March 4, 2009
Speak! is a women of color-led media collective. In the summer months of 2008, they created a CD compilation of spoken word, poetry, and song. After months of hard work, they are excited to finally share their first self-named album with the world! With artists and poets from all over the country, the Speak! CD is a testament of struggle, hope, and love. Many of the contributors are in the Radical Women of Color blogosphere and will be familiar names to you. Instead of just reading their work, you’ll be able to hear their voices.
Proceeds of this album will go toward funding financially restricted SPEAK! member activists wanting to attend the Allied Media Conference in Detroit, MI this July. This is our own grassroots organizing at its finest with financial assistance from the AMC. Here it is, ready for your purchasing!
The Sistorian Webinar (co-facilitated by Alexis Pauline Gumbs and Elle Gray) from Brilliance Remastered
As Toni Cade Bambara taught, sister is a verb! This webinar explores sistering as an intellectual practice and standard for engagement in an intellectual marketplace that encourages competition, tokenization and shade. Join sister-comrades Elle and Lex on Wednesday evenings this September as they draw on texts by black feminist historians, lead discussions on sistering as an intellectual practice and live online interviews with black feminist historian sheroes!
Course fee: $200
The course is limited to 8 participants on a first come first-serve basis!
To sign up email firstname.lastname@example.org and let us know
1. Who you are and
2. What you hope to get out of the course…
And send your deposit of $50 via paypal
Elle and Lex have collaborated on a number of projects and are co-authors of the companion curriculum for SPEAK! a CD featuring a collective of radical women of color writers. We are excited to invite you to participate in our newest collaboration…the Sistorian Webinar!!!
(you can sample the CD here by the way: http://sfonline.barnard.edu/polyphonic/gallery/speak.htm)
Laguana “Elle” Gray is an assistant professor of history at UTSA. She received a B.A. and Ph.D. from the University of Houston and an M.A. from Louisiana Tech University. Dr. Gray teaches courses on recent American history, African American history, women’s history, and race. She plans also to teach courses in labor history. Her current research areas include the (U.S.) South, black women’s history, labor history, and black-brown relations. Her research interests lie in centering the roles women of color play in social movements, social policy, feminism, and creating alternative media. She is working to publish a book that chronicles the history of the lives and labors of black women in the southern poultry processing industry.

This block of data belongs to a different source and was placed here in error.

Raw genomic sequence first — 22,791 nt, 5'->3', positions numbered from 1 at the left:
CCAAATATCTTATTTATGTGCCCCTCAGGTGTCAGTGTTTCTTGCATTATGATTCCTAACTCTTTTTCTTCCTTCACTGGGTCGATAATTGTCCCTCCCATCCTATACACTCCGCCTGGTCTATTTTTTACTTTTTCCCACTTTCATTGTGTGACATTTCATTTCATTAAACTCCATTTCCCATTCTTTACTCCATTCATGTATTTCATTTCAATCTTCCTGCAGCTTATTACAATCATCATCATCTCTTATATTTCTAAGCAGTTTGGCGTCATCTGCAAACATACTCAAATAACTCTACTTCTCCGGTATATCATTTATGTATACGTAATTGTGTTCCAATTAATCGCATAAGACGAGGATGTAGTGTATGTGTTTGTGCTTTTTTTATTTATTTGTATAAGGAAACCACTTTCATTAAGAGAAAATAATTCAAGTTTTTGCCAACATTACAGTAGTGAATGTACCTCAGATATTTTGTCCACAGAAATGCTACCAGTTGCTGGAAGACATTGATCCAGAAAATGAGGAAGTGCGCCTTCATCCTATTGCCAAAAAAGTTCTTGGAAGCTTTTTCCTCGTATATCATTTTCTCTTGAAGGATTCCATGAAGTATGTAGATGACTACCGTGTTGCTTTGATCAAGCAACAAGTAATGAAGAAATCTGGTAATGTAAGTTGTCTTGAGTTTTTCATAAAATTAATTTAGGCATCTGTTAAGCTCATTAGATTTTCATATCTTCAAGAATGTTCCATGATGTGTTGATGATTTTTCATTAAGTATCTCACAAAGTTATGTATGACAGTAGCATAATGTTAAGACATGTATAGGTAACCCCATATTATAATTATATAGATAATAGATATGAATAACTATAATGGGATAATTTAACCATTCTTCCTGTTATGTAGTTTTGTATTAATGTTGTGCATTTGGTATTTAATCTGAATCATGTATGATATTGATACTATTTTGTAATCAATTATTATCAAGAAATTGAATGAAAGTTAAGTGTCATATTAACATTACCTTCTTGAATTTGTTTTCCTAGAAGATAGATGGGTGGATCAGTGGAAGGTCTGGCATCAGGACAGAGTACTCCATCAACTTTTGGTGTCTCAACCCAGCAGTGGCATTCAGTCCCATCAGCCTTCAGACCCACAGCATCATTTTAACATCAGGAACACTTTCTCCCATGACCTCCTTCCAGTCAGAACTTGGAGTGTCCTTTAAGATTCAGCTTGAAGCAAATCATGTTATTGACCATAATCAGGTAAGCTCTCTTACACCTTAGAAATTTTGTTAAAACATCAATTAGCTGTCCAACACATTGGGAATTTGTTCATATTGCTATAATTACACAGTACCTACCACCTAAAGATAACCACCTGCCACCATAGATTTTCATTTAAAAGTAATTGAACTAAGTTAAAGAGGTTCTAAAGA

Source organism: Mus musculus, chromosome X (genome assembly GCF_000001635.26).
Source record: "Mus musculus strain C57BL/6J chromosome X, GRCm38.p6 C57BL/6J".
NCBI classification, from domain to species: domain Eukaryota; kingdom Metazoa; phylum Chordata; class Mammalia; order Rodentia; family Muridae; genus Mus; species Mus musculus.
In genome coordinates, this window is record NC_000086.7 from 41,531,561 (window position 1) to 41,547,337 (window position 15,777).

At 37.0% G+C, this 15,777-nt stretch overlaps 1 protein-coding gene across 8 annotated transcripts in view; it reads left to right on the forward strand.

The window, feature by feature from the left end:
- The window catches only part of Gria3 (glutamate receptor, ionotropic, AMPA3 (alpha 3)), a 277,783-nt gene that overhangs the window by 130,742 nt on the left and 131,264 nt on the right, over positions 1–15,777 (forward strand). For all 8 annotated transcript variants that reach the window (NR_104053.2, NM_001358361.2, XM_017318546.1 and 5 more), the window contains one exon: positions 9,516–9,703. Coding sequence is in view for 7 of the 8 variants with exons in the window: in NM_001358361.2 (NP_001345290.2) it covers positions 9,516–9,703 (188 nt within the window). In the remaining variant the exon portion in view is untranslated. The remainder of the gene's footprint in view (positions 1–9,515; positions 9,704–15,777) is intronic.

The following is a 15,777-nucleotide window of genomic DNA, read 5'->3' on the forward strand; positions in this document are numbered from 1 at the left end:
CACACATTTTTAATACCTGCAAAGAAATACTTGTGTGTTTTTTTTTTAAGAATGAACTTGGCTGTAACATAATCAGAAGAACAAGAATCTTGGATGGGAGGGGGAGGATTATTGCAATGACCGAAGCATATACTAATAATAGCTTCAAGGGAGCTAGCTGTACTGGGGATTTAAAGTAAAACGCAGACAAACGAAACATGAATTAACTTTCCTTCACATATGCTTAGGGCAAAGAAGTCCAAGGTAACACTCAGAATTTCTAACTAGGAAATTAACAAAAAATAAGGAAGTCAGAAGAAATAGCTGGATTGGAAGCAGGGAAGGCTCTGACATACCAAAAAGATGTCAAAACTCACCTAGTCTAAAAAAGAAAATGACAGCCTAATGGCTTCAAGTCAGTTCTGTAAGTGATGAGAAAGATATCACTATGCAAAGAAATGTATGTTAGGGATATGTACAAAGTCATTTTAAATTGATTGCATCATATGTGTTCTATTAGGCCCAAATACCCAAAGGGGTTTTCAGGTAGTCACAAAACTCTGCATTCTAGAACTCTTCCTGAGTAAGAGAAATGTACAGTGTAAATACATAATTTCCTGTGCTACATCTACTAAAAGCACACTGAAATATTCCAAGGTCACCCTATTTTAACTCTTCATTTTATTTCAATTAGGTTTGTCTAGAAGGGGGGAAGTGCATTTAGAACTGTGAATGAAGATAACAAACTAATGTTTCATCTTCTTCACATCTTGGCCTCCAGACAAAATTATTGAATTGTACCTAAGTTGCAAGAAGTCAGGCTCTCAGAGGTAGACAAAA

Alexis Pauline Gumbs is a queer black troublemaker, a black feminist love evangelist, a prayer poet priestess and has a PhD in English, African and African-American Studies, and Women and Gender Studies from Duke University. Alexis was the first scholar to research the Audre Lorde Papers at Spelman College, the June Jordan Papers at Harvard University, and the Lucille Clifton Papers at Emory University, and she is currently on tour with her interactive oracle project “The Lorde Concordance,” a series of ritual mobilizing the life and work of Audre Lorde as a dynamic sacred text. Alexis has also published widely on Caribbean Women’s Literature with a special interest in Dionne Brand. Her scholarly work is published in Obsidian, Symbiosis, Macomere, The Routledge Companion to Anglophone Literature, SIGNS, Feminist Collections, The Black Imagination, Mothering and Hip Hop Culture, The Business of Black Power and more. Alexis is the author of an acclaimed collection of poems 101 Things That Are Not True About the Most Famous Black Women Alive and poetic work published in Kweli, Vinyl, Backbone, Everyday Genius, Turning Wheel, UNFold, Makeshift and more. She has several books in progress including a book of poems, Good Hair Gone Forever, a scholarly monograph on diaspora and the maternal, and an educational resource called the School of Our Lorde. She is also the co-editor of a forthcoming edited collection on legacies of radical mothering called This Bridge Called My Baby.
October 4, 2010
It is officially Fall and the end of Gay Pride Season! The MobileHomecoming Project has allowed us to relate to PRIDE celebrations in the South with renewed intergenerational intentionality! I feel so present to my love for Black Queer community I hardly know what to do! Oh wait! Yes I do! Create a podcast and a new volume of the Little Black (Feminist) Book Series!
While you are folding laundry or recentering yourself for a revolutionary day take a listen to this podcast dedicated to our Black queer community and all of the complexity of our pride.
To order your own copy of the beautiful bright orange booklet FIRE (picture soon!) which includes the poem “ShapeShift”, and the essay “Flamboyance” along with several other works inspired by my love for our brilliant black queer community email email@example.com or paypal 15 bucks (or more you if you can!) to firstname.lastname@example.org with the note FIRE! All proceeds benefit the ongoing work of the Eternal Summer of the Black Feminist Mind Educational movement in Durham including the Queer Black Sunday School Series!
*Special thanks to the amazing hip hop producer composers whose work is featured here. I strongly encourage you all to take a listen to Jett I Masstyr’s “Me and Phillis Forever” based on the beautiful voice of Phyllis Hyman and the Idle Warship Mixtape ad the Cali Fire Commission’s beat-tape and the Stuyvesent’s beat masterpiece all featured on this podcast.